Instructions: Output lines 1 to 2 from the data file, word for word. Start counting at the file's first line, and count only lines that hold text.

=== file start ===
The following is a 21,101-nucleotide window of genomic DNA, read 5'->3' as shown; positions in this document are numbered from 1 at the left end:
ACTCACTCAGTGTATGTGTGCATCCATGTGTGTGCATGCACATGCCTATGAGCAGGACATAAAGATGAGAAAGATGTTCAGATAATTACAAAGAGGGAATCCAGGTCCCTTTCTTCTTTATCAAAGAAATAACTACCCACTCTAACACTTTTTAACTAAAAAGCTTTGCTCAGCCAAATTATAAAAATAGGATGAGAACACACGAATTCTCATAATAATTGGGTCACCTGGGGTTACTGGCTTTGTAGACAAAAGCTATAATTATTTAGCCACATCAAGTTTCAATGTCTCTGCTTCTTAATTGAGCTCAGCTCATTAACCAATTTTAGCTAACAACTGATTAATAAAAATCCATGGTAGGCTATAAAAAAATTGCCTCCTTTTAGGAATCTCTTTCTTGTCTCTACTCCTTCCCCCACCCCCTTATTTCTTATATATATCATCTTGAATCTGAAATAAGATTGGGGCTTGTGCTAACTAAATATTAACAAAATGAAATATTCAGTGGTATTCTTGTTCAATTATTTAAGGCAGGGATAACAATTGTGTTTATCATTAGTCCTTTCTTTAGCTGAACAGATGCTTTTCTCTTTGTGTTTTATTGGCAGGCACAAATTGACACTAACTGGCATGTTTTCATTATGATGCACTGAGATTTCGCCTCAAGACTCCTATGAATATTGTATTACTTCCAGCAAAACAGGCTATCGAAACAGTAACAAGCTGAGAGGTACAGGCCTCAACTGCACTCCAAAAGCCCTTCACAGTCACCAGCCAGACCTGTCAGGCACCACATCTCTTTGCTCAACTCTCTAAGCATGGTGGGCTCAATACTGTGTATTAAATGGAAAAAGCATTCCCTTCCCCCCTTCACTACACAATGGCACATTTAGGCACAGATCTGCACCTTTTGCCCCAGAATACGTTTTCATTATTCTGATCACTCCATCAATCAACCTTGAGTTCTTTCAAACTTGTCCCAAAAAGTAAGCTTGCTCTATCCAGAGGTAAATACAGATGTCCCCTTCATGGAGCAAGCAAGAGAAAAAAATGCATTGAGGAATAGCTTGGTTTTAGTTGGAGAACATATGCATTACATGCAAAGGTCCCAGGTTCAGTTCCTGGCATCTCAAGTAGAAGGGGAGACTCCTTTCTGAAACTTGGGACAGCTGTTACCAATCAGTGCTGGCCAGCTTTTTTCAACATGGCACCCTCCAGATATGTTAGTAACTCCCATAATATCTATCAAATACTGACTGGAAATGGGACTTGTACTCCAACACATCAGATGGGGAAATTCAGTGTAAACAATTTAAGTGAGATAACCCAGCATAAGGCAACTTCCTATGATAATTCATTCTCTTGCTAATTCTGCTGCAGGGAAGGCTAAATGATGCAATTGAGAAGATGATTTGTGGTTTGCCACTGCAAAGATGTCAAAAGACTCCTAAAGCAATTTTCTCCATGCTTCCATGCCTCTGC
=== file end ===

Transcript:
The following is a 21,101-nucleotide window of genomic DNA, read 5'->3' as shown; positions in this document are numbered from 1 at the left end:
ACTCACTCAGTGTATGTGTGCATCCATGTGTGTGCATGCACATGCCTATGAGCAGGACATAAAGATGAGAAAGATGTTCAGATAATTACAAAGAGGGAATCCAGGTCCCTTTCTTCTTTATCAAAGAAATAACTACCCACTCTAACACTTTTTAACTAAAAAGCTTTGCTCAGCCAAATTATAAAAATAGGATGAGAACACACGAATTCTCATAATAATTGGGTCACCTGGGGTTACTGGCTTTGTAGACAAAAGCTATAATTATTTAGCCACATCAAGTTTCAATGTCTCTGCTTCTTAATTGAGCTCAGCTCATTAACCAATTTTAGCTAACAACTGATTAATAAAAATCCATGGTAGGCTATAAAAAAATTGCCTCCTTTTAGGAATCTCTTTCTTGTCTCTACTCCTTCCCCCACCCCCTTATTTCTTATATATATCATCTTGAATCTGAAATAAGATTGGGGCTTGTGCTAACTAAATATTAACAAAATGAAATATTCAGTGGTATTCTTGTTCAATTATTTAAGGCAGGGATAACAATTGTGTTTATCATTAGTCCTTTCTTTAGCTGAACAGATGCTTTTCTCTTTGTGTTTTATTGGCAGGCACAAATTGACACTAACTGGCATGTTTTCATTATGATGCACTGAGATTTCGCCTCAAGACTCCTATGAATATTGTATTACTTCCAGCAAAACAGGCTATCGAAACAGTAACAAGCTGAGAGGTACAGGCCTCAACTGCACTCCAAAAGCCCTTCACAGTCACCAGCCAGACCTGTCAGGCACCACATCTCTTTGCTCAACTCTCTAAGCATGGTGGGCTCAATACTGTGTATTAAATGGAAAAAGCATTCCCTTCCCCCCTTCACTACACAATGGCACATTTAGGCACAGATCTGCACCTTTTGCCCCAGAATACGTTTTCATTATTCTGATCACTCCATCAATCAACCTTGAGTTCTTTCAAACTTGTCCCAAAAAGTAAGCTTGCTCTATCCAGAGGTAAATACAGATGTCCCCTTCATGGAGCAAGCAAGAGAAAAAAATGCATTGAGGAATAGCTTGGTTTTAGTTGGAGAACATATGCATTACATGCAAAGGTCCCAGGTTCAGTTCCTGGCATCTCAAGTAGAAGGGGAGACTCCTTTCTGAAACTTGGGACAGCTGTTACCAATCAGTGCTGGCCAGCTTTTTTCAACATGGCACCCTCCAGATATGTTAGTAACTCCCATAATATCTATCAAATACTGACTGGAAATGGGACTTGTACTCCAACACATCAGATGGGGAAATTCAGTGTAAACAATTTAAGTGAGATAACCCAGCATAAGGCAACTTCCTATGATAATTCATTCTCTTGCTAATTCTGCTGCAGGGAAGGCTAAATGATGCAATTGAGAAGATGATTTGTGGTTTGCCACTGCAAAGATGTCAAAAGACTCCTAAAGCAATTTTCTCCATGCTTCCATGCCTCTGC